One thing I’ve noticed recently is that, in spite of my questions, my children are quite happy to remain in their selfish state. Just now, David was playing on the rocking horse, and I overheard him telling Laurel, Move so you don’t get your finger hurt. Laurel, of course, didn’t move. I suggested that David move the horse over some, but he resisted that option. I asked him whether he was thinking of himself more or Laurel more. Because he told Laurel to move, he thought he was thinking of her, but when I explained that his actions showed he was giving himself the best option, his response surprised me. Okay. In other words, he now understood that he was being selfish, he understood that selfishness does not please God, but he was not motivated to please God, his mother, or his sister. I made him move anyway. (Sometimes I allow them to choose to be selfish; I don’t have a formula.) This response has been quite common lately, actually. Are you being kind? No. Does that glorify God? No. And then no change of behavior. Harumph. I feel an urge to keep probing, keep nagging, and keep lecturing, even though I sense that is not biblical or fruitful. What should I do?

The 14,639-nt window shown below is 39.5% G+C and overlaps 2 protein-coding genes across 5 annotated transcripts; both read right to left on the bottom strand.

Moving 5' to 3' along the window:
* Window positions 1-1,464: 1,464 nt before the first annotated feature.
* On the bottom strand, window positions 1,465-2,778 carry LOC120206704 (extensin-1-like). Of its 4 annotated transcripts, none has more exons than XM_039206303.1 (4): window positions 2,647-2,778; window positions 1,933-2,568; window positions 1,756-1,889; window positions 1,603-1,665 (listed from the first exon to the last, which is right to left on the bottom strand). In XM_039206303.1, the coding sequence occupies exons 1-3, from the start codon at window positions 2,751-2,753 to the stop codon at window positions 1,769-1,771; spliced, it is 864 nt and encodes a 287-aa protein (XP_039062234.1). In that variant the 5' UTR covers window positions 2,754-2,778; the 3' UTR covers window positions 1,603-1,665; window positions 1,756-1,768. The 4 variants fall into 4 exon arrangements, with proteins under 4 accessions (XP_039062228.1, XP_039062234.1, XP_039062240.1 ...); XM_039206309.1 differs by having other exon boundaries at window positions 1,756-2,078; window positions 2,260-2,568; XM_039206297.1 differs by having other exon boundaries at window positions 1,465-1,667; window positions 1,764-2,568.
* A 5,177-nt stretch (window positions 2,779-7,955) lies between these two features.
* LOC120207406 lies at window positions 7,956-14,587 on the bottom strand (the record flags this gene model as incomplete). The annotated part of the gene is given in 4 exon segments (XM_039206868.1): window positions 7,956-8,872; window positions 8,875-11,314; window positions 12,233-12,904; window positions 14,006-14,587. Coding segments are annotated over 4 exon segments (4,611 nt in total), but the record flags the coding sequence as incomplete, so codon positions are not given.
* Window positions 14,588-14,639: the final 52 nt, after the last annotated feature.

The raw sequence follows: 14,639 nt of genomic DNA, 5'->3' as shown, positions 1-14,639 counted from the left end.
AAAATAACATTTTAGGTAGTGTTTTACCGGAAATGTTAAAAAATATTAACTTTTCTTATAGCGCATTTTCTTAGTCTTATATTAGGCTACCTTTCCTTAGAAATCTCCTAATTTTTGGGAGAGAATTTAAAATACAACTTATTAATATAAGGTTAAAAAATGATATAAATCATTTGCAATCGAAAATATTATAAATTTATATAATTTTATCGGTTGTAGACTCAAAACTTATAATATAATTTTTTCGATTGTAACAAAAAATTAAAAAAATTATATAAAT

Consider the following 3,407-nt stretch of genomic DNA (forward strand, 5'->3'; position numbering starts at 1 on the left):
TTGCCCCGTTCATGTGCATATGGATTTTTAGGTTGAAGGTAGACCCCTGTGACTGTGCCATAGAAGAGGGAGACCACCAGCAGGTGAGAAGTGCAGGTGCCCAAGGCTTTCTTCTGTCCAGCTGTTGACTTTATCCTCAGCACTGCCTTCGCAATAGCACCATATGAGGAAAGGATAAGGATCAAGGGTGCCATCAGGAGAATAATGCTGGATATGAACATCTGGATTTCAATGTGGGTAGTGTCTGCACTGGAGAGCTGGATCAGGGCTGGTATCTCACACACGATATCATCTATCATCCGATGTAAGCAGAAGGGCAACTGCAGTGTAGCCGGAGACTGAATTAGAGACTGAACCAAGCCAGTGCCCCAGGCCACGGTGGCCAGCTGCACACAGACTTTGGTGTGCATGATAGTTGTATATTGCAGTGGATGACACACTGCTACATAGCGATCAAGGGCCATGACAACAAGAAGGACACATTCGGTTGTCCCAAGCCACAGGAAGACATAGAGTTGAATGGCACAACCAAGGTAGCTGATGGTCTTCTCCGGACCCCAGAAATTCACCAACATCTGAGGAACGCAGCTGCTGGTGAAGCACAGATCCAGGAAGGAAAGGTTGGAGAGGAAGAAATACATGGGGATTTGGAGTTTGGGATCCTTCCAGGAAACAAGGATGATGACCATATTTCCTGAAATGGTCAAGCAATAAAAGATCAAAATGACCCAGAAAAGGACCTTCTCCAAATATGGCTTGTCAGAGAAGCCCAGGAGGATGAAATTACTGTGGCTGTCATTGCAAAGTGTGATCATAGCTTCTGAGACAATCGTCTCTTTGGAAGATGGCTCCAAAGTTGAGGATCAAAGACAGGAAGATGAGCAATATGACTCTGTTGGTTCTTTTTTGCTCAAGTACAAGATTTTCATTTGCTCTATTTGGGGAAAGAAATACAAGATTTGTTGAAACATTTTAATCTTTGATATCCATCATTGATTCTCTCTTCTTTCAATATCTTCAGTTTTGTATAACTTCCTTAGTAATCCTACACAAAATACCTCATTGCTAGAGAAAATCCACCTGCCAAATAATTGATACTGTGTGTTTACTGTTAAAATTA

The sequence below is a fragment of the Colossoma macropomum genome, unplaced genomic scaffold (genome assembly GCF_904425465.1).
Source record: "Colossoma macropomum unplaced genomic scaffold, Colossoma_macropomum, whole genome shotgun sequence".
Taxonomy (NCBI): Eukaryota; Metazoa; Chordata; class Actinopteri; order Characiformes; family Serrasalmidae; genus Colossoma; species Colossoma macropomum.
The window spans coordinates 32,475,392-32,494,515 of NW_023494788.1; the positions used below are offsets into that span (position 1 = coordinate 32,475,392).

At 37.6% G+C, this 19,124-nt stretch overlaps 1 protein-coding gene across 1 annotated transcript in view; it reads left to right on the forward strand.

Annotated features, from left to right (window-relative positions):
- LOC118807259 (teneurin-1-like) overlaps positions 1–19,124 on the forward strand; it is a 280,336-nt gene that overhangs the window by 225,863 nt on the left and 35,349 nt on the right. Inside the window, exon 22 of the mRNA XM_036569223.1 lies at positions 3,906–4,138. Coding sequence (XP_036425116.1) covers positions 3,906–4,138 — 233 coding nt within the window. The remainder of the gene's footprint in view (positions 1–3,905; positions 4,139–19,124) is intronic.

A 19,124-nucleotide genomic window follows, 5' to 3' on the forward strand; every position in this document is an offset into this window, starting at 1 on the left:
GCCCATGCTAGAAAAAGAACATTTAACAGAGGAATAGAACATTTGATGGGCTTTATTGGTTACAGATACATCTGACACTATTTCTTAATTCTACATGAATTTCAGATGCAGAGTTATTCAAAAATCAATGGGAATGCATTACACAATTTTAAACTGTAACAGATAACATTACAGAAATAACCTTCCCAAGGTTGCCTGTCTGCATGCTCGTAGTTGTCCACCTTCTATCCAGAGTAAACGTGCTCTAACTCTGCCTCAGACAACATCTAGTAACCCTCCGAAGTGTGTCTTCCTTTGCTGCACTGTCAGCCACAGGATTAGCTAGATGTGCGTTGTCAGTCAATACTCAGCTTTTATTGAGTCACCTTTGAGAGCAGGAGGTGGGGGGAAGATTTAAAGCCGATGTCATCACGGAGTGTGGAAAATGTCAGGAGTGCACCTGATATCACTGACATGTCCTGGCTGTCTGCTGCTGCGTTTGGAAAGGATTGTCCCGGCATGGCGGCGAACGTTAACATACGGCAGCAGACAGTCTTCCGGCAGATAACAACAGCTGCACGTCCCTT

I have to remind myself that the results of proclaiming the gospel to my children are not in my hands. I should not worry when my children don’t respond like I think they should (I want instant results, and I see only the outside). The response is the Holy Spirit’s job, not mine. So in the meantime, I’ll keep asking questions, keep sharing God’s Word, keep awkwardly talking about what God is doing in my life. That’s my job. What now? Self, stop worrying. Keep faithfully doing what you know is right. Let God work, and trust Him.